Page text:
There may be fewer daylight hours, but safeguarding the skin remains crucial as the temperature nosedives — especially in the face of other elements that can take a toll in biting, wintry conditions.
"Many Canadians embrace our winter and spend a lot of time outdoors in sports and other activities, and so we expose ourselves willingly to environments that are not very hospitable to the surface of our skin," said Dr. Gordon Searles, president-elect of the Canadian Dermatology Association.
While there isn't the same degree of intensity from the sun during winter, one added element to contend with are the rays reflecting off snow and other surfaces.
"If you're at high altitude, the air is thinner and there's a lot more energy of the sun that gets through," said Searles, a professor of dermatology and medicine at the University of Alberta.
"We've seen that with people who find themselves getting a sunburn after they've been on the slopes, not realizing that when they're at the higher altitude and (with) the reflection of the snow, they're getting a fair amount of sun."
Searles said he typically recommends individuals wear at least an SPF level 30 sunscreen due to the issue of reflectance.
"In the summer, people tend to get used to putting on their sunscreen as part of their routine," he said. "In the winter months, when we're all bundled up, we tend to forget that our hands and face are still exposed, and so they need to be protected all year-round."
Searles said the biggest challenge is moisturization.
Much of the air we get — particularly in the west — comes from the Arctic, so most of the moisture gets scrubbed out, he noted. As a result, Searles said the humidity in the air is actually much lower than people anticipate. But the skin requires a humid environment to stay in optimal shape.
"About 40 per cent humidity is the minimum that one would need, and if the air that you're in is much less than that, you actually lose water from your skin into the environment," Searles said from Edmonton.
"That leads to drying out and cracking of the skin at the top levels. And if that's allowed to continue without repair, then the skin will be damaged."
Searles said wind exposure can have a particularly drying effect on the face, and those who experience wind burn can have chapped skin due to a loss of moisture.
"Any moisturizer you can apply before going outdoors can help lock in that moisture that's in that skin so it can retard or slow down the loss of water out of the skin," said Searles.
The outer portion of the skin does not get its moisture from what you drink, so while maintaining hydration has a lot of other health benefits, moisture comes from external sources, like water from a bath or shower, he noted.
"Once we have the water in the skin, we need to take measures to allow the moisture to stay in the skin and not be lost," Searles said. "Your body naturally does that because it has certain oils and byproducts that come from your oil glands that help your body hold onto moisture, but those are severely tested during the winter months because of the dryness of the air."
Moisturizing once daily is usually all that's required, but areas of the body used more frequently, like hands, may need additional applications, Searles said.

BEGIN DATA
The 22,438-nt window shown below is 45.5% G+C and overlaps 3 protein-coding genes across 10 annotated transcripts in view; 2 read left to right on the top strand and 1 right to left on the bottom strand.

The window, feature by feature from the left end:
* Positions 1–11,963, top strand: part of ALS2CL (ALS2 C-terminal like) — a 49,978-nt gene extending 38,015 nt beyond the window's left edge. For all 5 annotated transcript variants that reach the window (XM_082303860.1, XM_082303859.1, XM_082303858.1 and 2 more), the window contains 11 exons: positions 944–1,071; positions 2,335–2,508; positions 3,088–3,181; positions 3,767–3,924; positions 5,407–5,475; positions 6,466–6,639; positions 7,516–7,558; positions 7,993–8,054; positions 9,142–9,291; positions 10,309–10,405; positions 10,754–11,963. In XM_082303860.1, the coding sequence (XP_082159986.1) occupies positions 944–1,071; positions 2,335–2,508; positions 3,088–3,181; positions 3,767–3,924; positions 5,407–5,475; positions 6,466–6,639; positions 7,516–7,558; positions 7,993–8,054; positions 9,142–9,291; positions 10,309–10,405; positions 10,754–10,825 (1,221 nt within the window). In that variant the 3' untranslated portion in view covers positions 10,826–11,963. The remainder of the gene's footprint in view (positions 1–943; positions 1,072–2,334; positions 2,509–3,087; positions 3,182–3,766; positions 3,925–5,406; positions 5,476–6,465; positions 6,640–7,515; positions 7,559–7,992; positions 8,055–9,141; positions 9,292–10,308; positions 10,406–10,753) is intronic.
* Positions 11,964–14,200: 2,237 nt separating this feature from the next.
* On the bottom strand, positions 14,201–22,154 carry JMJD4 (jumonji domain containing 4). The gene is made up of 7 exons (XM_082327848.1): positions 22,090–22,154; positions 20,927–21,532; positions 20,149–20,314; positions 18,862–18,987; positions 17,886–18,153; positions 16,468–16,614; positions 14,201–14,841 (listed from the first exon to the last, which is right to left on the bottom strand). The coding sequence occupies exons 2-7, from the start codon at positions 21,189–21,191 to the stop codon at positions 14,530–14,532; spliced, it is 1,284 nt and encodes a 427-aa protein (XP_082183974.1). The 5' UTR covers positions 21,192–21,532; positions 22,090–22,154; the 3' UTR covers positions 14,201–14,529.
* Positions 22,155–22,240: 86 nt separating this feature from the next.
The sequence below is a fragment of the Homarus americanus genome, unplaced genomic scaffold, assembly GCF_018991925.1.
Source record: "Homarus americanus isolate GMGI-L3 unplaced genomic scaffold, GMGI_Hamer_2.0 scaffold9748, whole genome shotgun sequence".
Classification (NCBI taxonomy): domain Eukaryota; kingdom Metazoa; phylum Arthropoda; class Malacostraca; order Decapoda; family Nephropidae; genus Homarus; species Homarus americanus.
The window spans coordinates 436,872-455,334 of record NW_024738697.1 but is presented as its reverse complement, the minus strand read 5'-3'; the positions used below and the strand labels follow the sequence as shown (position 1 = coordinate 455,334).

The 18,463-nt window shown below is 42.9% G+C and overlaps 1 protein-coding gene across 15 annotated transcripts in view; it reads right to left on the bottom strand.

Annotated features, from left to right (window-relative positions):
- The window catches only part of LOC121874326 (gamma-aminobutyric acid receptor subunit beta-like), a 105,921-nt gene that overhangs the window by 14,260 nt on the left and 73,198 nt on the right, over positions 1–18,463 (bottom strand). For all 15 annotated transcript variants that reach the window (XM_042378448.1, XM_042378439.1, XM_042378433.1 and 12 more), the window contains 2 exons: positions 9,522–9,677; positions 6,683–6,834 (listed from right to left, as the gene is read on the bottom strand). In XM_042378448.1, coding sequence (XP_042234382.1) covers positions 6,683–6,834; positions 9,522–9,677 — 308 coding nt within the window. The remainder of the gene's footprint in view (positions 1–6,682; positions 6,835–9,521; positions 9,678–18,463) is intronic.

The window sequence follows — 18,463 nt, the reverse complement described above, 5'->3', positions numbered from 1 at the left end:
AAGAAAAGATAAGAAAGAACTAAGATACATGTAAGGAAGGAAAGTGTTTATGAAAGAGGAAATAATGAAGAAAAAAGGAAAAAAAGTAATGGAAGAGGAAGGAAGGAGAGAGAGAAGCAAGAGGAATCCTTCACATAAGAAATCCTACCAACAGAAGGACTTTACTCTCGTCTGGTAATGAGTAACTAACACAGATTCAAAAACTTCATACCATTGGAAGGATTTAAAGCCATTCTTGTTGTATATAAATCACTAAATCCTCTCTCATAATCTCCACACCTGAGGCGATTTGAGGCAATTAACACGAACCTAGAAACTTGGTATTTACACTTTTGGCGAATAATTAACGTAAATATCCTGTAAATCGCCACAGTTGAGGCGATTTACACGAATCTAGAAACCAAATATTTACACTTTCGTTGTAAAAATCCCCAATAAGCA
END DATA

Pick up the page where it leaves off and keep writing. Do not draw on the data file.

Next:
Shea butter or body balms can help provide a high concentration of moisture to the skin, said Lynne Ryan, national makeup artist for Murale. She also suggests adding a bit of bath oil to the water at bath time for an added dose of richness and texture to the skin.
An alcohol-free toner is also key, she said.
"It's actually adding balance to the skin, helps tighten the pores, keeps and locks in the moisture throughout the winter season."
And while your focus may be on the face, don't neglect the lips and hands which can also get quite dry, Ryan noted. She recommends keeping a hand cream and lip moisturizer at the ready.
For snowbirds flocking south or sunseekers longing for a brief respite from cold weather, Searles said it will typically take a day or two for skin to get acclimatized to sunnier conditions.
While 91 per cent of all travellers to warm or sunny destinations say sun protection is important while vacationing, most don't always take measures to protect themselves, according to a survey conducted on behalf of the Canadian Skin Patient Alliance. The Leger Marketing poll found 44 per cent blamed their lack of protection — like wearing sunscreen, a hat or UV protective clothing — on forgetfulness.
Sun worshippers need to be on the lookout for a treatable, pre-cancerous skin condition called actinic keratosis, which is strongly linked to UV exposure and sun damage.
"The classical presentation of this type of sun damage is a small pink spot that is slightly rough or sandy or scaly, and it comes and goes. But usually when it comes and goes it's in the same spot," said Searles.
"It's like a little spot of what looks to you like dry skin or eczema that comes and goes, and it's usually in an area where you've had a lot of sun."
Searles said spots may also resemble freckles or brown patches which may or may not be scaly but also linger in the same area for long periods of time.
Since sun is the main culprit in generating lesions, Searles advises against prolonged exposure to intense sun at midday and recommends coverage in the form of a hat and shirt. Sunscreen should be used in areas that are always exposed, he noted.
Ultimately, Searles said the skin is a "remarkably resilient structure" which doesn't require a lot of work or effort to protect.
"Once you've done the protection, you can get on with whatever it is that you want to do. If you take good care of your skin, it will take good care of you."